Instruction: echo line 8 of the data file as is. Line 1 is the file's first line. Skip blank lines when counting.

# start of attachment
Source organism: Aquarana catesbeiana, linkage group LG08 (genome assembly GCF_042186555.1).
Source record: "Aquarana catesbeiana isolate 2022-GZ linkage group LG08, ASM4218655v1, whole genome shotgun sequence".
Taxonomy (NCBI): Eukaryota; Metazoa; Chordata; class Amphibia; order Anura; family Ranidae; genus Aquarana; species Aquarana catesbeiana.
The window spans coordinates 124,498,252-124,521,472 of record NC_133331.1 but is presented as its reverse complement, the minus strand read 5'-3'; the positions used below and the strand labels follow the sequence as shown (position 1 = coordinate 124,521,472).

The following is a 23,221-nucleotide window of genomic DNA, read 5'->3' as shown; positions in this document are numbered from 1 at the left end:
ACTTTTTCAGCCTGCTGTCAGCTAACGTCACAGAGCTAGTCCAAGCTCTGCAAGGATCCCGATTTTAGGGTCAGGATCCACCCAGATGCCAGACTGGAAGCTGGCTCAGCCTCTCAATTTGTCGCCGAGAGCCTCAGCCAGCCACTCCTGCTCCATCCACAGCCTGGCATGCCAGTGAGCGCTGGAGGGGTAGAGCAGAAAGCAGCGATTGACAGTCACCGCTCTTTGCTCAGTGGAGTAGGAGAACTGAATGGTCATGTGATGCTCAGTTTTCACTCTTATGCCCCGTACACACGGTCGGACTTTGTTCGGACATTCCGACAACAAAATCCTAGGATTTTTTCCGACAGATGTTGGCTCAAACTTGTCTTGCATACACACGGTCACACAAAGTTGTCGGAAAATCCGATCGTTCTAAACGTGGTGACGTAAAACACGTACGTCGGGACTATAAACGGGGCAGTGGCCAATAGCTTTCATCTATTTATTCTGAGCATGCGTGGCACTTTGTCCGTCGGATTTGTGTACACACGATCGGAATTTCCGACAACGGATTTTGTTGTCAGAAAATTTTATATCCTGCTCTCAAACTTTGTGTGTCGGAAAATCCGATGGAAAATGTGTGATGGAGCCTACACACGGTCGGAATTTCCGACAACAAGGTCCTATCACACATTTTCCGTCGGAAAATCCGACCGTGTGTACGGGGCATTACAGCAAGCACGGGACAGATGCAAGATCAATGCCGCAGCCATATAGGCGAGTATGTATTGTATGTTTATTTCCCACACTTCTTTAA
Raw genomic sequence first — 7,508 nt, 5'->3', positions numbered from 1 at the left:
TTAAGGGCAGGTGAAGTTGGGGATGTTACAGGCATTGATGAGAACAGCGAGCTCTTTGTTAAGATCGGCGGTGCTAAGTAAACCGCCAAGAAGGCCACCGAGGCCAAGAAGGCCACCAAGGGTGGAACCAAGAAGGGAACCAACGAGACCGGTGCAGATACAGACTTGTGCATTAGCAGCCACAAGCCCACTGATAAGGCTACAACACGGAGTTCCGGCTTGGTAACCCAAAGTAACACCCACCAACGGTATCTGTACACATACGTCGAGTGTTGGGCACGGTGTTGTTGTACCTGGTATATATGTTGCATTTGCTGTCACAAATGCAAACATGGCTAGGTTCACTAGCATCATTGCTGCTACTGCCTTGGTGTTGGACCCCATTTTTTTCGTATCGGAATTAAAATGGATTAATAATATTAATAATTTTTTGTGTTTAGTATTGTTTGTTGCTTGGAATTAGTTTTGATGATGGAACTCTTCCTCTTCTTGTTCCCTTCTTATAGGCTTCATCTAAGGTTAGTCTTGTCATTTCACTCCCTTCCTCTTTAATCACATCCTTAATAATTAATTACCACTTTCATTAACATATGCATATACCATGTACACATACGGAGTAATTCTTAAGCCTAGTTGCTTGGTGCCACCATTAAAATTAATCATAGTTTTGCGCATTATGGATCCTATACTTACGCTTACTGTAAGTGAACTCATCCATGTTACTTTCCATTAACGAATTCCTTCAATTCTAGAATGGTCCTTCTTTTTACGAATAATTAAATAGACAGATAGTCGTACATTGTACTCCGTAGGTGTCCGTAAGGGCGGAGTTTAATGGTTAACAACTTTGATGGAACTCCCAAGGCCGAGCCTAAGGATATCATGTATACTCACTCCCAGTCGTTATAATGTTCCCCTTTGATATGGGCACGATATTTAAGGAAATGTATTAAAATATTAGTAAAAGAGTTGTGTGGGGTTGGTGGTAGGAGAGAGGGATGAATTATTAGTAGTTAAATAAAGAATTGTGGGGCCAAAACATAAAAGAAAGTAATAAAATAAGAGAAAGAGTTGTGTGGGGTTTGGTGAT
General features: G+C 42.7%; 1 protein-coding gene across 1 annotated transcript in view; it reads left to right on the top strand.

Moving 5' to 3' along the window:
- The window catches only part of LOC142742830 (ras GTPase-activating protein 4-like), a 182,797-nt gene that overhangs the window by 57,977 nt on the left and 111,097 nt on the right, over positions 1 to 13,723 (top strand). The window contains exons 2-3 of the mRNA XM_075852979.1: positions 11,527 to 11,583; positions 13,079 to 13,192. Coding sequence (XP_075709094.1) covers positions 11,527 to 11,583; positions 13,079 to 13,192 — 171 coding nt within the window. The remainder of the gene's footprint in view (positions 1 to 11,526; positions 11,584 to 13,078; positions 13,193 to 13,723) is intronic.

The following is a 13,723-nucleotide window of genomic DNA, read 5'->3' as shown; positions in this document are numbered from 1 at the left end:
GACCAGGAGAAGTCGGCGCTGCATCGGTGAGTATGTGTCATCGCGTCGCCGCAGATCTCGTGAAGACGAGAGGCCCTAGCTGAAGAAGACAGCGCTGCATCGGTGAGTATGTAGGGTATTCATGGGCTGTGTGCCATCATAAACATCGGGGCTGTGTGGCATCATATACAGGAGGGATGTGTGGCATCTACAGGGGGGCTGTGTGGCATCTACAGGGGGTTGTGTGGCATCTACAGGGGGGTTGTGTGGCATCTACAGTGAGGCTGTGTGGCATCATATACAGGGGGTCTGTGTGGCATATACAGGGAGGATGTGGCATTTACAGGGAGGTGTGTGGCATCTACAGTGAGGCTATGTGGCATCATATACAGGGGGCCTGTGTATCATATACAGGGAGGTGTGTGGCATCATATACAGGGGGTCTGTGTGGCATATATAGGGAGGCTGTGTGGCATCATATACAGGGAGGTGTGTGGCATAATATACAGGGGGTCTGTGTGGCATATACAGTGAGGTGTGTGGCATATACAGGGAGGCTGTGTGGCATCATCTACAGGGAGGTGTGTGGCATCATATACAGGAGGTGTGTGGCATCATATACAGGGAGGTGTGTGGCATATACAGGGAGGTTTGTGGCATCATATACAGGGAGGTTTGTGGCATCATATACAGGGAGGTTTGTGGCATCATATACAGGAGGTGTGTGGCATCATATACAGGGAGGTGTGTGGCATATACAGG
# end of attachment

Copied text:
TTAAGGGCAGGTGAAGTTGGGGATGTTACAGGCATTGATGAGAACAGCGAGCTCTTTGTTAAGATCGGCGGTGCTAAGTAAACCGCCAAGAAGGCCACCGAGGCCAAGAAGGCCACCAAGGGTGGAACCAAGAAGGGAACCAACGAGACCGGTGCAGATACAGACTTGTGCATTAGCAGCCACAAGCCCACTGATAAGGCTACAACACGGAGTTCCGGCTTGGTAACCCAAAGTAACACCCACCAACGGTATCTGTACACATACGTCGAGTGTTGGGCACGGTGTTGTTGTACCTGGTATATATGTTGCATTTGCTGTCACAAATGCAAACATGGCTAGGTTCACTAGCATCATTGCTGCTACTGCCTTGGTGTTGGACCCCATTTTTTTCGTATCGGAATTAAAATGGATTAATAATATTAATAATTTTTTGTGTTTAGTATTGTTTGTTGCTTGGAATTAGTTTTGATGATGGAACTCTTCCTCTTCTTGTTCCCTTCTTATAGGCTTCATCTAAGGTTAGTCTTGTCATTTCACTCCCTTCCTCTTTAATCACATCCTTAATAATTAATTACCACTTTCATTAACATATGCATATACCATGTACACATACGGAGTAATTCTTAAGCCTAGTTGCTTGGTGCCACCATTAAAATTAATCATAGTTTTGCGCATTATGGATCCTATACTTACGCTTACTGTAAGTGAACTCATCCATGTTACTTTCCATTAACGAATTCCTTCAATTCTAGAATGGTCCTTCTTTTTACGAATAATTAAATAGACAGATAGTCGTACATTGTACTCCGTAGGTGTCCGTAAGGGCGGAGTTTAATGGTTAACAACTTTGATGGAACTCCCAAGGCCGAGCCTAAGGATATCATGTATACTCACTCCCAGTCGTTATAATGTTCCCCTTTGATATGGGCACGATATTTAAGGAAATGTATTAAAATATTAGTAAAAGAGTTGTGTGGGGTTGGTGGTAGGAGAGAGGGATGAATTATTAGTAGTTAAATAAAGAATTGTGGGGCCAAAACATAAAAGAAAGTAATAAAATAAGAGAAAGAGTTGTGTGGGGTTTGGTGAT